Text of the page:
The response to the move was outrage across the board from opposition parties, lawyers' organizations and human rights groups. They called the action unconstitutional and rallied in street protests against it. At the same time, Musharraf faces other crises that led to his recent actions. The Bush administration wants more from him against the Taliban as well as assurances he'll be a reliable ally if the US attacks Iran. In addition, Baluchistan's insurgency has continued for the past two years, and the army has lost hundreds of troops confronting it. That's caused mounting defections in its ranks, and public anger over it as well.
There are also economic issues because Musharraf adopted Washington Consensus policies that allowed poverty and discontent to grow hugely under his rule. People needs are ignored, social inequity has increased, food prices have spiraled, unions are cracked down on, and over half of government spending is for the military and debt service. In addition, corruption is rampant, the military practices crony capitalism, and Musharraf gets millions from it according to Pakistani analyst, Ayesha Siddiqa, in her recently published book - Military, Inc.: Inside Pakistan's Military Economy." On top of that, democracy in the country is a joke and always has been.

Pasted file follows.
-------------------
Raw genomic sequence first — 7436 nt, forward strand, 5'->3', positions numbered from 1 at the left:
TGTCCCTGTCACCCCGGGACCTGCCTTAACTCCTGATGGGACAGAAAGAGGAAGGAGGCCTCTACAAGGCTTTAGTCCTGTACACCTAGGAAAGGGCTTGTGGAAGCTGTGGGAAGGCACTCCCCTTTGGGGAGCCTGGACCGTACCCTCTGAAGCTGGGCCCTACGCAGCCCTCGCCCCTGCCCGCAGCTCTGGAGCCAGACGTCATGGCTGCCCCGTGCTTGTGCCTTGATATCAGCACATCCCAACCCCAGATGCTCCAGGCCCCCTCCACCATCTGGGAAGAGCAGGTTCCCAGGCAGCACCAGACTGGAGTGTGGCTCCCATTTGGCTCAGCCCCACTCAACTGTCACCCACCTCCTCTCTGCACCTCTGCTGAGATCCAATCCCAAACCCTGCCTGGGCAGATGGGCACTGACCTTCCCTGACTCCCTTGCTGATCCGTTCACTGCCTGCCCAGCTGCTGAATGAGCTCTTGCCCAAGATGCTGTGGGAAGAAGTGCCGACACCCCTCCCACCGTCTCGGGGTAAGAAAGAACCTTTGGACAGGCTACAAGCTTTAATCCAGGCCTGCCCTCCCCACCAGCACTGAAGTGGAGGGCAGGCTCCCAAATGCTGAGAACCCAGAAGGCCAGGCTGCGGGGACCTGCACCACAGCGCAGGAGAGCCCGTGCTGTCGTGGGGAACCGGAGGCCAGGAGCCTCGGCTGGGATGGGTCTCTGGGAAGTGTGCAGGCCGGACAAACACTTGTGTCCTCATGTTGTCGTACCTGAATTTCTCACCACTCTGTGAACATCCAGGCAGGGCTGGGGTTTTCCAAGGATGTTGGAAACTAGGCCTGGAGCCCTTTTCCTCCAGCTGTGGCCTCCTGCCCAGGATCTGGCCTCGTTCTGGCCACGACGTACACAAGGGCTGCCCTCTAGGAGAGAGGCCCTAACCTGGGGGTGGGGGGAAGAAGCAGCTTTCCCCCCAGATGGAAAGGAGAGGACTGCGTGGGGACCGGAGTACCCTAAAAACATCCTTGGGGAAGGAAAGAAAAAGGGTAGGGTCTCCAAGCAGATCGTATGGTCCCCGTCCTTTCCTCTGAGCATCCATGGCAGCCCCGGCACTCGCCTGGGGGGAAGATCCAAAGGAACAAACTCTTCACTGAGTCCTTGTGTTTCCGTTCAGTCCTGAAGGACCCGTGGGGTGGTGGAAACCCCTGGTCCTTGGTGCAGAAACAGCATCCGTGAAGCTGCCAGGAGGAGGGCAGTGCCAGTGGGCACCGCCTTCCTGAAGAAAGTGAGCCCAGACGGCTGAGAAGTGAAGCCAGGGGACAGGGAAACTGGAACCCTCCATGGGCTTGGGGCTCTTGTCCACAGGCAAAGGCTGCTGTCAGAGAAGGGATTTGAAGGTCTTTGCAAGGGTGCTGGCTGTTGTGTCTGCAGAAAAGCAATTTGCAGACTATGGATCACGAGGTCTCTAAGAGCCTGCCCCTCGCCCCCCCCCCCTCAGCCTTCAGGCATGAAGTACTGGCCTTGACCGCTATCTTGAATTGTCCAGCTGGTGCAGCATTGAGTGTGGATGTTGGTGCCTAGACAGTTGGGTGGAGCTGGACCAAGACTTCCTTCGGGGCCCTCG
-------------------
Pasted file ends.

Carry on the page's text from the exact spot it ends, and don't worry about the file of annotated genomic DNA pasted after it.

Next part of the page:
Nonetheless, Musharraf wants to retain power until 2012 and staged a bogus October 6 election to do it. It violated the law and was stage-managed by the military in a process neither free nor fair because the general's allies dominate the Parliament from having rigged elections five years ago. As expected, Musharraf won easily getting all but five parliamentary votes (252 out of 257) cast and swept the Provincial Assembly balloting as well. Opposition MPs abstained or boycotted the proceeding calling it unconstitutional, and the Supreme Court said no winner could be declared until it rules if Musharraf could run in his joint COAS capacity.
Pakistan has seen increased political upheaval for months. Musharraf wants to keep power by confronting it and intends to stay allied with the Bush administration in the process. At the time though, he said he'd step down as army chief once the Supreme Court certified his election, but the fact remains he has no intention to do it.
Pakistan Post-November 3